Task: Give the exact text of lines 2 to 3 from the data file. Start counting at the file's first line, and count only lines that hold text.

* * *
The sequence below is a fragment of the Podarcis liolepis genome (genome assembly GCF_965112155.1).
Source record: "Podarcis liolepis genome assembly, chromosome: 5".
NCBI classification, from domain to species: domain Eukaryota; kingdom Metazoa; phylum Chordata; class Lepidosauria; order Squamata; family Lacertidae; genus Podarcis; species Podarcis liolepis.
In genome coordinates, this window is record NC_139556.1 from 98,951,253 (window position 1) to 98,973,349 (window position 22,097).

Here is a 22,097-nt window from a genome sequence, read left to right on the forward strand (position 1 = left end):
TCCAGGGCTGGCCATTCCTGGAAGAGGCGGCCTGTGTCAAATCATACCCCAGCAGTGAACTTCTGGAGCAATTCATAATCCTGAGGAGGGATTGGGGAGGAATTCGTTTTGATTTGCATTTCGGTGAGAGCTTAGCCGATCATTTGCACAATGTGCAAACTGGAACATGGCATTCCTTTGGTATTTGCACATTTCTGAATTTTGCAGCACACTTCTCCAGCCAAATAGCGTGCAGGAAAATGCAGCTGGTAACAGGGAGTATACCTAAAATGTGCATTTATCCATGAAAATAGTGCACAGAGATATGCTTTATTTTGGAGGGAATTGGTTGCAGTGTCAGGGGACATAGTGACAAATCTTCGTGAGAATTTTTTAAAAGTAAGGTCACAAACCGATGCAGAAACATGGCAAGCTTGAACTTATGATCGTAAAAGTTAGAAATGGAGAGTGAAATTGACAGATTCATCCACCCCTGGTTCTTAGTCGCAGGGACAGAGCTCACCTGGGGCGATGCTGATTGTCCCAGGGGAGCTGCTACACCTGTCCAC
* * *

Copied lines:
Source record: "Podarcis liolepis genome assembly, chromosome: 5".
NCBI classification, from domain to species: domain Eukaryota; kingdom Metazoa; phylum Chordata; class Lepidosauria; order Squamata; family Lacertidae; genus Podarcis; species Podarcis liolepis.